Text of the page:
Georgia regents approve tuition increases

DAHLONEGA — Georgia’s public college students will pay more to attend school in the fall following a tuition increase approved Tuesday by the state’s Board of Regents.

The board approved a 2.5 percent undergraduate tuition increase for 27 of the 31 colleges and universities in the University System of Georgia. The rate change means most students will pay between $32 and $85 more in tuition each semester, depending on the where they are enrolled.

Students will see even greater increases at the system’s four research institutions:

  • At Georgia Tech, tuition for undergraduates will rise 9 percent. Students will pay $372 more per semester.
  • At the University of Georgia, tuition will increase 7 percent. Students will pay and additional $281 per semester
  • At Georgia State and Georgia Regents universities, students will pay 4 percent more per semester, or $156 and $155, respectively, beginning in the fall.

This is the third year that the regents have set separate rates for these four institutions. The higher increases are implemented to keep the research colleges nationally competitive, and they are also a result of the high demand of students seeking enrollment at these universities.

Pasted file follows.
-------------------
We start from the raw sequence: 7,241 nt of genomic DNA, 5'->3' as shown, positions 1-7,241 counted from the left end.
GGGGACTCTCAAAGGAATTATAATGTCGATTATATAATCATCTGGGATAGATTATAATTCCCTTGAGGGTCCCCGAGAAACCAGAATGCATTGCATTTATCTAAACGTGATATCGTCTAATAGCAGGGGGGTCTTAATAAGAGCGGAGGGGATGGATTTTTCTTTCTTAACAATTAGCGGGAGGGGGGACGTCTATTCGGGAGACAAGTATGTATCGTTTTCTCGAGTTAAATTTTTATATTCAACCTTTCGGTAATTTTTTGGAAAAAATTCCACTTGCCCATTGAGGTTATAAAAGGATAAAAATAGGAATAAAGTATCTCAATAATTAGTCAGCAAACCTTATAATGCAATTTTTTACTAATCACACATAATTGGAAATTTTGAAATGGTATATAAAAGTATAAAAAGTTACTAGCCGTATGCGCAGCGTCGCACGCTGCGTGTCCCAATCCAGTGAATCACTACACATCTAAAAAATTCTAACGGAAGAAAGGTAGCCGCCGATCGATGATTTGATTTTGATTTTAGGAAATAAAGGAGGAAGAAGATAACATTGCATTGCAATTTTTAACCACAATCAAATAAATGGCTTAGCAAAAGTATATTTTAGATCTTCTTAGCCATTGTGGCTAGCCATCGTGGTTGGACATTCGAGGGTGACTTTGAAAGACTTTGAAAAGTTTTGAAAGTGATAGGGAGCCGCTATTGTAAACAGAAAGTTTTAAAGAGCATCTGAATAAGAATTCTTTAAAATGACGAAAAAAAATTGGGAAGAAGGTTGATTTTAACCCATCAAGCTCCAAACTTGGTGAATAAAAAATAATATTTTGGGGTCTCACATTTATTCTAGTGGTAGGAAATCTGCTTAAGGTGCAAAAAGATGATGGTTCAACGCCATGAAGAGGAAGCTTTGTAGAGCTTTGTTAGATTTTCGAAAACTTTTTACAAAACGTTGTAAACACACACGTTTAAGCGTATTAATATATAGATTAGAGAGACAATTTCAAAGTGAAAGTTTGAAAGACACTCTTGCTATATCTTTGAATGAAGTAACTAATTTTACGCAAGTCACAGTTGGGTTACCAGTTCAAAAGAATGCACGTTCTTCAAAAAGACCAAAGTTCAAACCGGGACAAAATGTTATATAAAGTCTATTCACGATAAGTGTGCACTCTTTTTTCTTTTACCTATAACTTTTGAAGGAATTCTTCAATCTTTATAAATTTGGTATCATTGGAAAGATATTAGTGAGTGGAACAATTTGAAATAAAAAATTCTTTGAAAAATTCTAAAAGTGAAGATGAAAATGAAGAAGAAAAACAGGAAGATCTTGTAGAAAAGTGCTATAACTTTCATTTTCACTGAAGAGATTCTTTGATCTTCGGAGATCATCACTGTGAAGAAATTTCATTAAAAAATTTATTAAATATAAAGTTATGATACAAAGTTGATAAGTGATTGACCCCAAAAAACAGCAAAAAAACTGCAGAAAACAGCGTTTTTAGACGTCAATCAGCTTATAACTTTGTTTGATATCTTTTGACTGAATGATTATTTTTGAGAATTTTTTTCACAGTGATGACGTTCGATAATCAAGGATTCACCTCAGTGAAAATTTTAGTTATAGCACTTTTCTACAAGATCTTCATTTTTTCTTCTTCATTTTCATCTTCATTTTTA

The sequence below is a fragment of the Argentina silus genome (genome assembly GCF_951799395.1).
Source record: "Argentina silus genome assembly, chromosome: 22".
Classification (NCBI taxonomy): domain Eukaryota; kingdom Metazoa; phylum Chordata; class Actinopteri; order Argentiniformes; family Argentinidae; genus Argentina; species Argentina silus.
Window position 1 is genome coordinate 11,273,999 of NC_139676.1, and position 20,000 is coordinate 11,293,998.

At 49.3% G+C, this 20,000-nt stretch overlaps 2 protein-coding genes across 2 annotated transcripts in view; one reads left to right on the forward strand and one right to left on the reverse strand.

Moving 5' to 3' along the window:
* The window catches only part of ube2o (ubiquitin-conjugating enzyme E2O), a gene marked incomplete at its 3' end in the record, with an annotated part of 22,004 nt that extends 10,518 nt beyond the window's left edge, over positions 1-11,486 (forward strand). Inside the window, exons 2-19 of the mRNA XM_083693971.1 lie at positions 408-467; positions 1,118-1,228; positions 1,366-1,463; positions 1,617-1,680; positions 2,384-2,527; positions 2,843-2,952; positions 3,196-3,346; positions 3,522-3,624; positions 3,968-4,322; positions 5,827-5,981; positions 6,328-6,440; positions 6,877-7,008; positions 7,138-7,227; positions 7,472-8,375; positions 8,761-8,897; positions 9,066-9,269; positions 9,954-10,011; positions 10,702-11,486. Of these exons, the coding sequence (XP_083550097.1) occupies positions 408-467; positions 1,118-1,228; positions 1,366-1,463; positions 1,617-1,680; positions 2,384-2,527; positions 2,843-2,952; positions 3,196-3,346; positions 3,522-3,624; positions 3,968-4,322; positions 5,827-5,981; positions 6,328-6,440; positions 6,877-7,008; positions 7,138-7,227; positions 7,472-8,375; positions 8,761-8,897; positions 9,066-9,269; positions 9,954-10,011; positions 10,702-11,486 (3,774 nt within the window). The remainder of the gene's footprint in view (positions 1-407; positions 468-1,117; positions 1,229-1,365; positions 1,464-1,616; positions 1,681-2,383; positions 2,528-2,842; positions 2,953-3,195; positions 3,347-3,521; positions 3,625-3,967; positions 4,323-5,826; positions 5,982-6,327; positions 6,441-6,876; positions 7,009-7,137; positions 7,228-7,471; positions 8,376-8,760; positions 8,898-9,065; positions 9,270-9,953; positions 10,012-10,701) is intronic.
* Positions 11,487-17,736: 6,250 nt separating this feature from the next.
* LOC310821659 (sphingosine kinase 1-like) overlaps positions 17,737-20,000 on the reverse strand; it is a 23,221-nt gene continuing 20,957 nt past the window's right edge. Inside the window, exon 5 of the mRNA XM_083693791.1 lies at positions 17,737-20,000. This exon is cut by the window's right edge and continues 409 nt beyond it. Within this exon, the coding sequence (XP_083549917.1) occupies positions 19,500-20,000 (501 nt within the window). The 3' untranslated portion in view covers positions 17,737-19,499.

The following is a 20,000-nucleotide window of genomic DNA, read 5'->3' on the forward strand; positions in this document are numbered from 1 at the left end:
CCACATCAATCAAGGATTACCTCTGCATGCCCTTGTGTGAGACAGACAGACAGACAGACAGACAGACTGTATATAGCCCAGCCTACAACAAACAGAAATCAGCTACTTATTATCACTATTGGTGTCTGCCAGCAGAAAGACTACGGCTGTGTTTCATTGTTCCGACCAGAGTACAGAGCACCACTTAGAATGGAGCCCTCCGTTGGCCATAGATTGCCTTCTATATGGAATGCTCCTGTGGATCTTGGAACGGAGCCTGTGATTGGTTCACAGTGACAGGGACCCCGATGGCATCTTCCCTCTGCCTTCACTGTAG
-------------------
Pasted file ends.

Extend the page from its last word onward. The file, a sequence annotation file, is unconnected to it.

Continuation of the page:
The board approved the new rates during its monthly meeting, held this month at the University of North Georgia in Dahlonega. This meeting is one of two that the University System of Georgia’s governing body holds annually away from its Atlanta headquarters.

Last year, the board approved a 2.5 percent undergraduate tuition increase at most University System colleges, the same increase seen by most institutions the previous year. Like this year, students at the state’s four research institutions saw higher prices. Georgia Tech, for example, saw the largest increase at 7 percent. Tech students paid $4,129 per semester, or $270 more than the previous year.

Before the recession, state funding covered about 75 percent of college expenses; the remaining 25 percent was covered by tuition. But as state revenue declined and agency budgets were cut, the University System increased tuition to make up the losses. Now, the funding split has leveled out to 50-50, with tuition funding half of college costs.

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